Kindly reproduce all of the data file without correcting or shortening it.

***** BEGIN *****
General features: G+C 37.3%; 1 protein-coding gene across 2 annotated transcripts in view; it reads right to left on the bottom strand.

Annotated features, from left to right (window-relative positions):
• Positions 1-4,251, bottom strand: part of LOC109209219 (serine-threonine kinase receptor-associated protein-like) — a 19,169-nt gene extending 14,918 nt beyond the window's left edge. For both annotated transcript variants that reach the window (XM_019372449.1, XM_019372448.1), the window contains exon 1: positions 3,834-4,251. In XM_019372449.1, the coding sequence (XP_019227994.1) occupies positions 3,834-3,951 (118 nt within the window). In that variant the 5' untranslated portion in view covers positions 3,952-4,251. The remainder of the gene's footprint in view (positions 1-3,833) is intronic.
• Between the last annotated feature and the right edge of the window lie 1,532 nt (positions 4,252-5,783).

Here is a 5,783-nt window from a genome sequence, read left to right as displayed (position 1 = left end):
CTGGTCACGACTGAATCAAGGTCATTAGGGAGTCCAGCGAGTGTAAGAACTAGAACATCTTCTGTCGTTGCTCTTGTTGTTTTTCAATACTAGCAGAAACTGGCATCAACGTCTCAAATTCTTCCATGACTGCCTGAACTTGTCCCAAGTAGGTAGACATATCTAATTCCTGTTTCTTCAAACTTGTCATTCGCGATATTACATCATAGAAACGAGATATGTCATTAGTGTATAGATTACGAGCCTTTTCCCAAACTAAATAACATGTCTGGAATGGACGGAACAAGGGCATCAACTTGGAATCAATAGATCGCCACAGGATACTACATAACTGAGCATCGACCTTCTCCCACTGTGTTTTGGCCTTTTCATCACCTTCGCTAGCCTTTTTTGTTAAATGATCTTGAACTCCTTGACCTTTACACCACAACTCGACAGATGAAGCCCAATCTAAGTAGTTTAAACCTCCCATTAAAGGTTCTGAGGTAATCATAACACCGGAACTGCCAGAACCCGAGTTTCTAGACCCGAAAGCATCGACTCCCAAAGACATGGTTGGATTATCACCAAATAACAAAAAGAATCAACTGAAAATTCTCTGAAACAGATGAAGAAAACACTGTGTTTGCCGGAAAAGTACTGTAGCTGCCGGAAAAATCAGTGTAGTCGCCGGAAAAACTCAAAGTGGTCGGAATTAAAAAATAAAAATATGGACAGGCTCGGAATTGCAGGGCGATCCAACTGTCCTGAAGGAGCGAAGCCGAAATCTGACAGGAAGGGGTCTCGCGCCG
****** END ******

General features: G+C 37.3%; 1 protein-coding gene across 2 annotated transcripts in view; it reads right to left on the bottom strand.

Annotated features, from left to right (window-relative positions):
• Positions 1-4,251, bottom strand: part of LOC109209219 (serine-threonine kinase receptor-associated protein-like) — a 19,169-nt gene extending 14,918 nt beyond the window's left edge. For both annotated transcript variants that reach the window (XM_019372449.1, XM_019372448.1), the window contains exon 1: positions 3,834-4,251. In XM_019372449.1, the coding sequence (XP_019227994.1) occupies positions 3,834-3,951 (118 nt within the window). In that variant the 5' untranslated portion in view covers positions 3,952-4,251. The remainder of the gene's footprint in view (positions 1-3,833) is intronic.
• Between the last annotated feature and the right edge of the window lie 1,532 nt (positions 4,252-5,783).

Here is a 5,783-nt window from a genome sequence, read left to right as displayed (position 1 = left end):
CTGGTCACGACTGAATCAAGGTCATTAGGGAGTCCAGCGAGTGTAAGAACTAGAACATCTTCTGTCGTTGCTCTTGTTGTTTTTCAATACTAGCAGAAACTGGCATCAACGTCTCAAATTCTTCCATGACTGCCTGAACTTGTCCCAAGTAGGTAGACATATCTAATTCCTGTTTCTTCAAACTTGTCATTCGCGATATTACATCATAGAAACGAGATATGTCATTAGTGTATAGATTACGAGCCTTTTCCCAAACTAAATAACATGTCTGGAATGGACGGAACAAGGGCATCAACTTGGAATCAATAGATCGCCACAGGATACTACATAACTGAGCATCGACCTTCTCCCACTGTGTTTTGGCCTTTTCATCACCTTCGCTAGCCTTTTTTGTTAAATGATCTTGAACTCCTTGACCTTTACACCACAACTCGACAGATGAAGCCCAATCTAAGTAGTTTAAACCTCCCATTAAAGGTTCTGAGGTAATCATAACACCGGAACTGCCAGAACCCGAGTTTCTAGACCCGAAAGCATCGACTCCCAAAGACATGGTTGGATTATCACCAAATAACAAAAAGAATCAACTGAAAATTCTCTGAAACAGATGAAGAAAACACTGTGTTTGCCGGAAAAGTACTGTAGCTGCCGGAAAAATCAGTGTAGTCGCCGGAAAAACTCAAAGTGGTCGGAATTAAAAAATAAAAATATGGACAGGCTCGGAATTGCAGGGCGATCCAACTGTCCTGAAGGAGCGAAGCCGAAATCTGACAGGAAGGGGTCTCGCGCCG